As Chinese New Year approaches this weekend, I’m thinking about my recent trip to visit my parents in Taipei, Taiwan last month. Here are some food and market highlights from that trip. Enjoy! And come back Friday, when I’ll be sharing a new recipe for the Year of the Rat!
7-11 in Taiwan has good snacks (really!) including these perfectly roasted sweet potatoes.
Also at 7-11: Japanese oden (various cooked ingredients, such as corn, mushrooms, bamboo shoots, fishcakes and tofu, with dashi.)
Taiwanese beef noodle soup.
A very wide selection of flavored milk.
My favorite, favorite fruit in the world: sugar apple, or sweet sop.
I didn’t know until this trip that Taiwan grows strawberries. These were perfectly sweet and delicate.
Me and my mom and a traditional Taiwanese breakfast of hot soy milk served with dan bing (egg pancakes), daikon cake, fan tuan (rice roll) and chive dumplings. This was at iconic Yong He Soy Milk King.
At the boardwalk in Tamshui, tempura oyster mushrooms and squid, served with pepper salt.
A storefront restaurant in the streets of Tamshui.
At Yeh’s Wonton Restaurant in Tamshui, open since 1976. This cook was one of the happiest people I’ve ever met.
The wonton soup at Yeh’s. Topped with shredded omelet, greens and seaweed.
A variety of Taiwanese pickled cabbage, with a sweet, fruity sauce.
Traditional wooden molds for cakes.
Wheel cake– a waffle like cake filled with different fillings, such as this custard filling. Red bean is also popular.
The temple in the middle of the night market in Keelung.
A specialty from Tainan– Ding Bean Cuo– noodles made from a rice batter that is cooked on the sides of a hot wok, then peeled off, sliced, and rolled into noodles. Served in a clear broth with vegetables and fish cake.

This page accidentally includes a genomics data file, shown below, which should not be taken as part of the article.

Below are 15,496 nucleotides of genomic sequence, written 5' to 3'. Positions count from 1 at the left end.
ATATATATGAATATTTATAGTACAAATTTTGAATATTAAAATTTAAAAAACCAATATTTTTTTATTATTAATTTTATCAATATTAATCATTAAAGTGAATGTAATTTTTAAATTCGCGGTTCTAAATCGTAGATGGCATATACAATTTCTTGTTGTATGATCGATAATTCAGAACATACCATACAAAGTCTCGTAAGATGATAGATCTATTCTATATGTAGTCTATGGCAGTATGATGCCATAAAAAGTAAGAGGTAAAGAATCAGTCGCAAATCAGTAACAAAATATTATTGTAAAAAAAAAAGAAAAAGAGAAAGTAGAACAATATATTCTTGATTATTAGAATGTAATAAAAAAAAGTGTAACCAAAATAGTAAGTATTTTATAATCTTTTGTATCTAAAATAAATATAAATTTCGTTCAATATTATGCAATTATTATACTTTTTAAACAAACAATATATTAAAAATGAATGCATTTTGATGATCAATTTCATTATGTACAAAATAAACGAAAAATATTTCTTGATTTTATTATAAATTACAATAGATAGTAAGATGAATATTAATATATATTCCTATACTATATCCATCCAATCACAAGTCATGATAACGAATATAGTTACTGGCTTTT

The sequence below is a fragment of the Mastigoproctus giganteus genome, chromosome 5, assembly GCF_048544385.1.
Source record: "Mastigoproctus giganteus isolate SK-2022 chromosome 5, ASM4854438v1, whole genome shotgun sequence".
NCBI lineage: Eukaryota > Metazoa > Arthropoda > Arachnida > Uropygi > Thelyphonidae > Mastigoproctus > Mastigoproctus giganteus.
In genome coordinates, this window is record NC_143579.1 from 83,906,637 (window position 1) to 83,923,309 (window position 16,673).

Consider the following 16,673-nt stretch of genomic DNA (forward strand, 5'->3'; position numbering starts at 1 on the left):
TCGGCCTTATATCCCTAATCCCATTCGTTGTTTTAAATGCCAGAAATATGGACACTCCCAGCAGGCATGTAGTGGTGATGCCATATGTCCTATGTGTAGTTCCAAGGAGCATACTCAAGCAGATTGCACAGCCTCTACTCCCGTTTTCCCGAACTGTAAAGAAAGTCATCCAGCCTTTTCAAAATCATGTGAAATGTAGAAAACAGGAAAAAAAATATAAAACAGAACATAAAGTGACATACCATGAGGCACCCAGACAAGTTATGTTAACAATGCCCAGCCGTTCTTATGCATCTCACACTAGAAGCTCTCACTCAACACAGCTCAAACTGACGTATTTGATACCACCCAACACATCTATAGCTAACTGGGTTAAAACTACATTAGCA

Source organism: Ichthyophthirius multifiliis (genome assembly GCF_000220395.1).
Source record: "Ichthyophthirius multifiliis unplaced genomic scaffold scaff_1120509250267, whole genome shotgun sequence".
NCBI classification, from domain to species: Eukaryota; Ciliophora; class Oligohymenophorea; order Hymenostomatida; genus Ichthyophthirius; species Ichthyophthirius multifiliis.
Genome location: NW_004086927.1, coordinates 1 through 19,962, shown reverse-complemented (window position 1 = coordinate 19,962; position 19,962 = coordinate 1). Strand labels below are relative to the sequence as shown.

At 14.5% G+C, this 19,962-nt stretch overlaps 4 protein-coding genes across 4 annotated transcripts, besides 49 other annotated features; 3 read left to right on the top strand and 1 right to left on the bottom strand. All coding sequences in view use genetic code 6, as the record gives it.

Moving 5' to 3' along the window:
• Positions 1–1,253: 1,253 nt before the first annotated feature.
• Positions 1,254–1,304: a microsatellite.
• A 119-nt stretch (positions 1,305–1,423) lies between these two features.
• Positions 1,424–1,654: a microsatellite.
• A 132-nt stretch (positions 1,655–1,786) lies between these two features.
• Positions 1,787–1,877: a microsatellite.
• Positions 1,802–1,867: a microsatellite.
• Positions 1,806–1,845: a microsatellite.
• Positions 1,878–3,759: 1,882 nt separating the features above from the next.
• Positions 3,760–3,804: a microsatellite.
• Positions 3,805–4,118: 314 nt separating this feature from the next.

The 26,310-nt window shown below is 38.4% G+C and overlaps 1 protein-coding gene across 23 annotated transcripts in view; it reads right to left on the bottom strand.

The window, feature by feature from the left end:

Glazed fruit– strawberries, cherry tomatoes, and hawthorn (haw fruit).
Charcoal roasted fresh English peas!
Tang yuan- sticky rice balls in syrup, served for the new year.
Two-bite sausages served with whole cloves of raw garlic.
Aiyu jelly and whole aiyu fruit, related to the fig. This is served in drinks and over shaved ice.
Young coconut and coconut water.
Freshly rolled popiah (fresh spring rolls).
Black pepper bun.
More sugar apple.
Black sugar packed with lots of thinly sliced ginger, to melt in hot water to make a tea.
Fermented tofu, the best I have ever had. This was in a small shop in Datong District.
Old fashioned coffee grinders. I wish I had bought one!
At Shin Yeh restaurant in Taipei 101: opo (bottle gourd) with lily bulb.
Okra with peanut sauce.
Dessert: mochi with sweet crushed peanuts; almond jelly with fruit.
Photos call for captions.
You’re right! Updated. Enjoy!
Thank you for sharing so many details. The food at Shin Yeh is very inspiring – beautiful and simple. I will try making the opo squash, lily bulb and goji soup (or maybe a congee with those ingredients) – it looks so nourishing! Also I have never put peanut sauce together with okra – I will give that a try!
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